crash...? what crash??

crash...? what crash??
Hey gang so if you've been reading my emails for awhile now you probably gathered that I'm fairly bearish about the market and where I believe it's heading.

And I know there are a lot of buyers who are on the sidelines just waiting...

 

That being said, I've been reporting on some fairly dismal numbers these last several months and yet... the historically low inventory continues to prop up the market. 

At this point I feel like the phrase "historically low" is starting to lose it's meaning because we're using it so often.


 


You know, like if you say the word table over and over and over again... table




table

table







tay-ble












tuh-able
















taayyybulll




the word has lost all meaning





but here we are with even more historically low inventory: there were fewer homes for sale in May than any other month on record.

To put that into perspective, there are nearly 40% fewer homes for sale than pre-pandemic, which was already an extremely low inventory (currently about 550k houses for sale, pre-pandemic was roughly 1M).


 


Economists are somewhat split on when (or if) the housing recession will happen, but many who believe one is forthcoming predict it will happen in the latter part of the year.

 


My belief is that once inventory ticks up that could be the straw that breaks the camel's back and starts the downward spiral.

Here are the top 3 ways that inventory might start to increase:



foreclosures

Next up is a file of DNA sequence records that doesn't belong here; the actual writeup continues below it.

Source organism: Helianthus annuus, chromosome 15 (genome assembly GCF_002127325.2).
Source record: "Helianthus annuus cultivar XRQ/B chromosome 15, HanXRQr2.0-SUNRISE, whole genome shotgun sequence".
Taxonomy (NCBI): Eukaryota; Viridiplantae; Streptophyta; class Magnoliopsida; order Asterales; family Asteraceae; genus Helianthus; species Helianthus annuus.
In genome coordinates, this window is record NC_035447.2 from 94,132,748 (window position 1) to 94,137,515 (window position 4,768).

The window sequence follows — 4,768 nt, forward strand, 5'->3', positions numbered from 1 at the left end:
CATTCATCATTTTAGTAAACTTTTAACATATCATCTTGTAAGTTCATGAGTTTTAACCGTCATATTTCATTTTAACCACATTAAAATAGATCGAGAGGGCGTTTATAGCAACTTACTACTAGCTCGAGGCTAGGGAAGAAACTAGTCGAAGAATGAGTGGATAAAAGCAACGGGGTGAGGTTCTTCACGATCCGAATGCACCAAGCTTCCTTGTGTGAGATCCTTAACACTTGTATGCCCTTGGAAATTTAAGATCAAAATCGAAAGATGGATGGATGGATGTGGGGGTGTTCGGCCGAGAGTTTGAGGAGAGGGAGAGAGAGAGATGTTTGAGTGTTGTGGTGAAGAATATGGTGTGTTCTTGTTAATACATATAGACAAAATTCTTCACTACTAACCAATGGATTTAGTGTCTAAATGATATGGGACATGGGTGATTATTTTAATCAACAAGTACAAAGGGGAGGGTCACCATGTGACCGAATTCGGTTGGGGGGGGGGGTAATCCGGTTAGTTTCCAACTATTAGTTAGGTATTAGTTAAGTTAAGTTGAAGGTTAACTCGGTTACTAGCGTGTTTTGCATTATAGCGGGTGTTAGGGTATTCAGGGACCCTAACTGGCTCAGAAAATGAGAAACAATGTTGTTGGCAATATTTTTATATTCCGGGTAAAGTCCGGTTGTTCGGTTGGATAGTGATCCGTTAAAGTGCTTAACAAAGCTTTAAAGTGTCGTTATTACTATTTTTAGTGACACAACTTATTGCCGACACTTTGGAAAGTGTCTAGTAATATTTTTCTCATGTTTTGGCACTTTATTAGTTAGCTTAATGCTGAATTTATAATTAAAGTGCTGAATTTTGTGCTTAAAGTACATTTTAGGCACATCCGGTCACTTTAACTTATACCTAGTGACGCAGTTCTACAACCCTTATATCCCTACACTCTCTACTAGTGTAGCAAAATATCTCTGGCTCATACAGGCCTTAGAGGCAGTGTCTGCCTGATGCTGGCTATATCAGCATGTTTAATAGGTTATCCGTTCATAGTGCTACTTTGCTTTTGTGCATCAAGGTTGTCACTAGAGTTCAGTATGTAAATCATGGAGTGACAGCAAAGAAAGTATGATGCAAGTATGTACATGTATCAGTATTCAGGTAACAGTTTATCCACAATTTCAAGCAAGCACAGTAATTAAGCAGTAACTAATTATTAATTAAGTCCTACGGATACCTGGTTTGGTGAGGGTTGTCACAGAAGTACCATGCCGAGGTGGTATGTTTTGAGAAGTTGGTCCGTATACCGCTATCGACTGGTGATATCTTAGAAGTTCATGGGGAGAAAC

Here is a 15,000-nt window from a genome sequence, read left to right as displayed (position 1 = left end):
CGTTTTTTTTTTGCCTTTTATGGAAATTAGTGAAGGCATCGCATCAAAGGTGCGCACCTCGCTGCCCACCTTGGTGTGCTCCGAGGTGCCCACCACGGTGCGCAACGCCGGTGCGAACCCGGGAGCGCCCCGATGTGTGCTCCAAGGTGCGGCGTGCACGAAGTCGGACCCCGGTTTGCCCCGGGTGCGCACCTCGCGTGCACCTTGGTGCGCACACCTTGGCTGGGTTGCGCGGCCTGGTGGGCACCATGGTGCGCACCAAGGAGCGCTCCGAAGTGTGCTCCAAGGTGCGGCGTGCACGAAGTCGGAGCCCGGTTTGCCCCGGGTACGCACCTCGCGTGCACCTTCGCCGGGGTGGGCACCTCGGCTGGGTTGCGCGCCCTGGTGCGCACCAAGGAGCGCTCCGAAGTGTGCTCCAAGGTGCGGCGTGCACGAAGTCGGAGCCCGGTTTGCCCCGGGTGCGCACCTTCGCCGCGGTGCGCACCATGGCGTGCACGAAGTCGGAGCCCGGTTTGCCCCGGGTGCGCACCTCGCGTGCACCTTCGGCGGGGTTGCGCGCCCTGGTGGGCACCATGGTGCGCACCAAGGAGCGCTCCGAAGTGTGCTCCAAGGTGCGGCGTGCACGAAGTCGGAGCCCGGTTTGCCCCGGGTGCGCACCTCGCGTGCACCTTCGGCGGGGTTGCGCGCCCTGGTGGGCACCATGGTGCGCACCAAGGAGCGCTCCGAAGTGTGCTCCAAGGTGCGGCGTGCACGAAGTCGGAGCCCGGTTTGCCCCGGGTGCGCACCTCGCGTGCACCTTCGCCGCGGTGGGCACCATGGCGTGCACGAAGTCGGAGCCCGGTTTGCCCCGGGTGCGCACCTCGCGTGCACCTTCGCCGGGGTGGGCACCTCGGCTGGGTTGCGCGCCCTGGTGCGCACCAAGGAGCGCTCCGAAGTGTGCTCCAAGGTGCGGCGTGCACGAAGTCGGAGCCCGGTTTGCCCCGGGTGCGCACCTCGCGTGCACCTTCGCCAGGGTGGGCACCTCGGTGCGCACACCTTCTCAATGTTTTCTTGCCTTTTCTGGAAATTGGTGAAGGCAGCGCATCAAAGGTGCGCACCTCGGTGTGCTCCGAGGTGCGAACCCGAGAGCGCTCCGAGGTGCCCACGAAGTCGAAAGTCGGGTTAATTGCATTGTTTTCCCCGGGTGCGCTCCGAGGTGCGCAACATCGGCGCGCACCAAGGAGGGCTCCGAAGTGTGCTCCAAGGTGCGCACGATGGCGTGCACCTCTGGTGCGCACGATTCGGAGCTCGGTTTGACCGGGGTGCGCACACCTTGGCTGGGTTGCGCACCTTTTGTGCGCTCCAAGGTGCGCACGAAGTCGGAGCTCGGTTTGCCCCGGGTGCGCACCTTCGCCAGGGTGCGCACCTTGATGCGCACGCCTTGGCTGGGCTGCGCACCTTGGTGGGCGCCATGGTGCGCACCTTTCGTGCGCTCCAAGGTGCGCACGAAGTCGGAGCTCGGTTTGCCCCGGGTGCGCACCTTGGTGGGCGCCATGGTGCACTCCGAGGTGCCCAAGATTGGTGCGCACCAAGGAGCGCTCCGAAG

There are over 50M mortgage holders in the US and foreclosures have been significantly increasing so far this year. they're up 7% from a month ago and 14% from a year ago

If only 1% of the total mortgaged houses were facing default we'd nearly double our current inventory.

shadow inventory

shadow inventory refers to any homes that are currently vacant. they could be 2nd homes, vacation homes, Airbnb/VRBO, bank owned (REO), probates, etc.

There are approximately 12M vacant homes  in the US right now. If only 5% of those came on the market we'd double our current inventory.

unemployment

unemployment was 3.7% in May, which is among the lowest it's been in the last 20 years. If that number increases there will be a much greater selling pressure for owners who have been hesitant to give up low interest rate loans.



summary

although I continue to be bearish on the upcoming market correction, the historically low inventory is still keeping it firmly entrenched in a seller's market.

buyer fatigue is real and mortgage applications are at an all-time low so with an easing of demand we are still seeing prices trending down.

keeping an eye on inventory will be our leading indicator on when (or if) a crash is coming. 

so stay tuned! as always, 
my promise to you each and every week is to act as your personal assistant and help you understand what's happening in the world of real estate.

If there's something you'd like me to include in a future newsletter, please let me know!

until next week!

-realtor josh

 

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